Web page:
Tibetan villagers celebrating the Lunar New Year in western China’s Sichuan province have committed themselves to good behavior in their communities, pledging themselves to nonviolence and turning weapons over to a local monastery to be destroyed, sources said.
Valued possessions handed over in the March 5 observance at Dzakhok Samdrub monastery in Kardze (in Chinese, Ganzi) county in the Kardze Tibetan Autonomous Prefecture included “pistols, rifles, and a variety of other weapons,” a local source told RFA’s Tibetan Service.
“The Tibetans surrendered their weapons voluntarily and took a vow to give up harming others,” RFA’s source said, speaking on condition of anonymity.
“They did this during the celebration of the Chotrul Monlam prayer festival on the fifteenth day of the Tibetan Lunar New Year, or Losar, and dedicated the merit of their resolution and vows to the long life of [exiled spiritual leader] the Dalai Lama,” he said.
Tibetans living in northwestern China’s Sichuan, Qinghai, and Gansu provinces have openly celebrated the 80th birth year of exiled spiritual leader the Dalai Lama during this Losar period, combining public and private observances with traditional New Year celebrations.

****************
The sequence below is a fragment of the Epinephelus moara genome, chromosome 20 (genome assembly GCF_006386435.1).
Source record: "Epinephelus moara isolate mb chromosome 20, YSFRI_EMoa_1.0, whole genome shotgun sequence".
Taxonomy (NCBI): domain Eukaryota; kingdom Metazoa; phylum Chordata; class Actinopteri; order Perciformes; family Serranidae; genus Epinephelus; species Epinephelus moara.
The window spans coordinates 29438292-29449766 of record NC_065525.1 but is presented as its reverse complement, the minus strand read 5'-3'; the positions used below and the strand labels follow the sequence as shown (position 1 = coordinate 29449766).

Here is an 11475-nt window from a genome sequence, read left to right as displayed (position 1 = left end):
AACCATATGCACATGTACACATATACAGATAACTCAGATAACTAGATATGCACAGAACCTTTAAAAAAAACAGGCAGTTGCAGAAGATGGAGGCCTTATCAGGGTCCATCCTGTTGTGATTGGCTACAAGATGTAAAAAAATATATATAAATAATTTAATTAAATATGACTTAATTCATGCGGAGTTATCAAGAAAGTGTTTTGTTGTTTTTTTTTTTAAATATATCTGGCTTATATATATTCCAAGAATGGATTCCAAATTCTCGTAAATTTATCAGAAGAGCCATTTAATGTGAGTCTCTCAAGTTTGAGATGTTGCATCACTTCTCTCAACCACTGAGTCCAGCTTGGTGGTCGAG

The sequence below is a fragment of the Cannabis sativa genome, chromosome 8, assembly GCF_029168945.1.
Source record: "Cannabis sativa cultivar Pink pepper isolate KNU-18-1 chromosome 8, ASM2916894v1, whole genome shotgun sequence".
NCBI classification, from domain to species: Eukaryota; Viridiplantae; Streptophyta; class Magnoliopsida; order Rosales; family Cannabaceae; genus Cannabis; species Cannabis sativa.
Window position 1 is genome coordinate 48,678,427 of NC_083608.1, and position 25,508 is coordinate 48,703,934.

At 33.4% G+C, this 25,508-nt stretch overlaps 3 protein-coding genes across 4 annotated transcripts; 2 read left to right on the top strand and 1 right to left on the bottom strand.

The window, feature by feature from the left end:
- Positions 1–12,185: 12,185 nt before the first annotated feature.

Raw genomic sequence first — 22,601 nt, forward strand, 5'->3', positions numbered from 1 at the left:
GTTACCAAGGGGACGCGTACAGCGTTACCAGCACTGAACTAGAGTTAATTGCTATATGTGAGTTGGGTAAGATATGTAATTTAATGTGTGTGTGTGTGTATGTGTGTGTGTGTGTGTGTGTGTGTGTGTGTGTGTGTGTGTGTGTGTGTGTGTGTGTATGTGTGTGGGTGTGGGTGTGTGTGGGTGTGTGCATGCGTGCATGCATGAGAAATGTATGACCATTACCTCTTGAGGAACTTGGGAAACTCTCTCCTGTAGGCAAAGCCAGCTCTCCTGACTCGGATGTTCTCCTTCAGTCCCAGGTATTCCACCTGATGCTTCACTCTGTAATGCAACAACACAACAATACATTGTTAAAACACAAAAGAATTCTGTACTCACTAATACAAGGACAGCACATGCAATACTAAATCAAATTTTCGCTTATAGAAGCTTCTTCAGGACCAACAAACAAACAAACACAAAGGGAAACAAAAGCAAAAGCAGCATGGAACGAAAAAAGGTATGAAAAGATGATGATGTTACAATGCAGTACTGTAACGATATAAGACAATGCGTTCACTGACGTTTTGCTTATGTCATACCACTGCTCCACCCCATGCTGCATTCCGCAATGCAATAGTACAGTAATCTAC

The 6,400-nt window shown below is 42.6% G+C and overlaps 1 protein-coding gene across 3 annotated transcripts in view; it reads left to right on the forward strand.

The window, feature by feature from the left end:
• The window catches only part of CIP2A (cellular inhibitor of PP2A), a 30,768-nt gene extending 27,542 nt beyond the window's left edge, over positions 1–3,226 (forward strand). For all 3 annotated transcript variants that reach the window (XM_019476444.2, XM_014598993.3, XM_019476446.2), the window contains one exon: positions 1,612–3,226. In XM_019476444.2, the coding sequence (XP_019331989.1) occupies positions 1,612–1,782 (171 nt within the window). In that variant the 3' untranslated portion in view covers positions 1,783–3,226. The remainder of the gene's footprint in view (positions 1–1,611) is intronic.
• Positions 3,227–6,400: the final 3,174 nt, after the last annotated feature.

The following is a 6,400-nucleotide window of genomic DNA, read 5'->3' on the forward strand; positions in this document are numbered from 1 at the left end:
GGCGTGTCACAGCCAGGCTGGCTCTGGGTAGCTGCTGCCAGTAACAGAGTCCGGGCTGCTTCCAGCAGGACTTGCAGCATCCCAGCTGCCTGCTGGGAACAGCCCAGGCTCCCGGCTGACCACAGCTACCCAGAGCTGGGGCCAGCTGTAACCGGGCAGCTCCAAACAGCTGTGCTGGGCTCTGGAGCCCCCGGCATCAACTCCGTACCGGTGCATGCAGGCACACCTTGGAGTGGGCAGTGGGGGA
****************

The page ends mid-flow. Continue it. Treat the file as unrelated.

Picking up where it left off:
The Dalai Lama fled Tibet into exile in India in the midst of a failed national uprising against Chinese occupation in 1959, and Beijing has repeatedly accused exiled Tibetans, including the Dalai Lama, of stoking dissent against its rule ever since.
At the March 5 ceremony at Dzakhok, “many Tibetans vowed also to abstain from gambling and fighting, and promised to give up the consumption of alcohol, tobacco, and snuff,” RFA’s source said.
Tibetans visiting nearby Kardze monastery during the festival were closely watched by hundreds of Chinese paramilitary police, the source said.
“These were posted at major traffic circles and intersections in the main county town.”
“We have also received word of large security deployments in Draggo [Luhuo] and Tawu [Daofu] counties and in the area of Choru,” he said.
Buddhist monasteries in Tibetan-populated regions of China have frequently become the focus of efforts to promote not just religion but Tibetan national and cultural values, according to Tibetan sources.
Annual public assemblies at the monasteries have greatly increased in size in recent years, as thousands of Tibetans gather to assert their cultural identity in the face of Beijing’s cultural and political domination.
Reported by Sonam Wangdu for RFA’s Tibetan Service. Translated by Karma Dorjee. Written in English by Richard Finney.